Written Content Still Matters in B2B Marketing

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Unless you’ve been completely off the grid for the past several years, you’re well aware that the popularity of video content has exploded. eMarketer recently estimated that U.S. adults now spend over an hour per day watching videos on digital devices. Omnicore has reported that in early 2018, YouTube had 1.57 billion monthly active users who watched over 5 billion videos every day.



Video Marketing is Mainstream

Research shows that marketers have embraced the use of video content. In a 2017 survey by Wyzowl, 81% of marketers said they were using video as a marketing tool, and two-thirds (65%) of the marketers who weren’t already using video said they intended to start using it this year. In the 2018 content marketing survey by the Content Marketing Institute and MarketingProfs, 72% of B2B marketers said they are using video for content marketing purposes.

Given the widespread popularity of video content, some B2B marketers may be tempted to conclude that video is the future of marketing content, and that written content has lost much of its effectiveness. That would be a mistake, and here’s why.



Written Content Still Matters

The reality is, written content remains a highly effective B2B marketing tool, and numerous studies have shown that a large majority of B2B buyers still prefer written content for many purposes. For example, in a recent survey of business executives by Grist, the three most preferred content formats were:

  1. Short articles (800 words)
  2. Blog posts (300-500 words)
  3. Feature articles (1,200+ words)


Twenty-eight percent of the respondents in this survey also indicated a preference for long-form written content such as white papers, research reports, and ebooks. Only 26% of the respondents said they prefer video content.
In the 2018 content preferences survey by Demand Gen Report, survey participants were asked to select the types of content they find most valuable during the early, mid, and late stages of the buying process. Across all three stages, respondents identified thirteen types of valuable content, and all but three were text-based formats.
The Psychology of Content Preference
Basic principles of human psychology explain why we find video content so appealing and also why we prefer written content in many circumstances. Psychologists say the human brain processes visual information about 60,000 times faster than textual information. Therefore, watching videos requires little cognitive effort.
Reading, on the other hand, requires the brain to expend more cognitive energy. When we read, our brains must actively create thoughts about the content. It requires the production of an “inner voice” that enhances our attention. So, reading requires a longer attention span and more brainpower than watching a video.
Human beings are hardwired to avoid cognitive strain, and this means we are predisposed to prefer information that’s easy to process. This is one reason we find video content so appealing.
But our mental “laziness” only creates a predisposition, not a hard and fast rule. In some circumstances, people will prefer information in a form that requires a considerable amount of cognitive energy to process. This explains why B2B buyers still prefer written content even though it requires more mental energy to consume.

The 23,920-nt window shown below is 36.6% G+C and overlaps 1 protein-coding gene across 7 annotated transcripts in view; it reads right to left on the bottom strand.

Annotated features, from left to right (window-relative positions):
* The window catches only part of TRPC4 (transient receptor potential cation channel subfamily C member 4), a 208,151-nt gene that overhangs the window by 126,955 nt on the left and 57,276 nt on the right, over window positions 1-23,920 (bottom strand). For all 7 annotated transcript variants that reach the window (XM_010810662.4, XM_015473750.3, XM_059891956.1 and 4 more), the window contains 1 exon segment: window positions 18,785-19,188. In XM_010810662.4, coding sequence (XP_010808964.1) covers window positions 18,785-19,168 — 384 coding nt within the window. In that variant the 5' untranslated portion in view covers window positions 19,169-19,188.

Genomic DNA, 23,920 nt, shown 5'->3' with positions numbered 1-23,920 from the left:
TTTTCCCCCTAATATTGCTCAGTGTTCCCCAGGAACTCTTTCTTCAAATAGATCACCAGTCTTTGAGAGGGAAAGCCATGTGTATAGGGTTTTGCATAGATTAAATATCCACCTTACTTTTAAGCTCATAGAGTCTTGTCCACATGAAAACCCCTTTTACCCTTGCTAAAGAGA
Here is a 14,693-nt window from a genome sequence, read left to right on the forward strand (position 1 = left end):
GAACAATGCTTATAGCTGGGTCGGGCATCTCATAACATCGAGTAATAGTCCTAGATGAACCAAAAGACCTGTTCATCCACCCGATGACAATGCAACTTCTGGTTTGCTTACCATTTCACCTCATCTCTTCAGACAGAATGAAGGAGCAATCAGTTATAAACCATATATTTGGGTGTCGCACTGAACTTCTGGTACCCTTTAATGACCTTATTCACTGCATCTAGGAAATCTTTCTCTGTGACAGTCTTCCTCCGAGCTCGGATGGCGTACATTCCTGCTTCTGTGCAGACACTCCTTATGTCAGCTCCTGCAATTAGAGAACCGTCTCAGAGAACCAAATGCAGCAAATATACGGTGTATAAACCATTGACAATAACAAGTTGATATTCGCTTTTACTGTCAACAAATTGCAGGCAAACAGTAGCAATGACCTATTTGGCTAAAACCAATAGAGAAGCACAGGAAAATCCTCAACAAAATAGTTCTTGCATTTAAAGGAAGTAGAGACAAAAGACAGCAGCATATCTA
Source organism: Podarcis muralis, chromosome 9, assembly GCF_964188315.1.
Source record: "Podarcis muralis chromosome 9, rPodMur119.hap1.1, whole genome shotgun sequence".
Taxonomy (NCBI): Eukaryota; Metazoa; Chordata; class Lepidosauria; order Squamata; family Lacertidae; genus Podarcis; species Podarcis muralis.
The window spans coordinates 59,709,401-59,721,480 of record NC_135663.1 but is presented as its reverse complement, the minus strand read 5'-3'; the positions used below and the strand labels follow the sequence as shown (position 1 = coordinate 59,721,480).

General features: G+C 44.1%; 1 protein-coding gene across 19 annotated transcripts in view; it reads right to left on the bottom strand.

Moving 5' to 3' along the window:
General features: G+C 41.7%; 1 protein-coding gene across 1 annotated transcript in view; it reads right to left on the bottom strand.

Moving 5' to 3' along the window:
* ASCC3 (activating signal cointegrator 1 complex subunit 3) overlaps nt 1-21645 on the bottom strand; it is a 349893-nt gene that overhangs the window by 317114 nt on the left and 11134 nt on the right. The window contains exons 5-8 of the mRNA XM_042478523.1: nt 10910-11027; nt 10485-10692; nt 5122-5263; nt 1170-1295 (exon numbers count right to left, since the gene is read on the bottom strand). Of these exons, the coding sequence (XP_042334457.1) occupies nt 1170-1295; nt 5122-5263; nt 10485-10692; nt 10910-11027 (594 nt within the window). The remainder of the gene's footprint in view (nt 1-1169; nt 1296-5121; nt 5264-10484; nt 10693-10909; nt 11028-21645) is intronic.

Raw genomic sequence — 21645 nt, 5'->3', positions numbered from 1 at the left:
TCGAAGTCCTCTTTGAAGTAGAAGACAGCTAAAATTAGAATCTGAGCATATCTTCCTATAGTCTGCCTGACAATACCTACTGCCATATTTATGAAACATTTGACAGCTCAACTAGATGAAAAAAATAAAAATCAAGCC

The key for B2B marketers is to understand when and why a potential buyer will sometimes find video content appealing, and at other times will favor written content.
Written Content Appeals to Goal-Oriented Buyers
The preference for video or text-based content is greatly influenced by what a potential buyer is trying to accomplish. Some buyers encounter content when they are focused on achieving a specific goal by consuming the content. Others encounter content when they don’t have a specific goal in mind. They may be mildly interested in a topic, but they don’t have a pressing need to learn about it in detail.
A recent analysis of website viewing behavior by Clicktale found that goal-oriented visitors tend to prefer text-based content, while less-focused “browsers” are more attracted to videos and colorful images.
This means that video content may be more effective with potential buyers who are not in an active buying process and those who are engaged in what I have called casual learning. However, text-based content is likely to be more effective with potential buyers who are focused on learning about a business issue or challenge and possible solutions.
Most goal-oriented buyers prefer text-based content because it is more suitable than video content for addressing complex topics and communicating detailed or technical information. This is an important consideration for B2B marketers since many B2B products and services are complex offerings.
Goal-oriented buyers also tend to prefer text-based content because it enables them to easily control their interaction with the content. Buyers can skim over portions that don’t interest them, stop reading to make notes, and go back to re-read portions that are particularly interesting or require additional attention to absorb. With written content, potential buyers can interact with the content at their own pace.
Bottom Line
The bottom line is that both video and written content are important for B2B marketing success. Video content can be a powerful tool for capturing the attention of potential buyers, while written content excels at meeting the needs and preferences of more focused, goal-oriented buyers.
Image courtesy of Mehmet Pinarci via Flickr CC.

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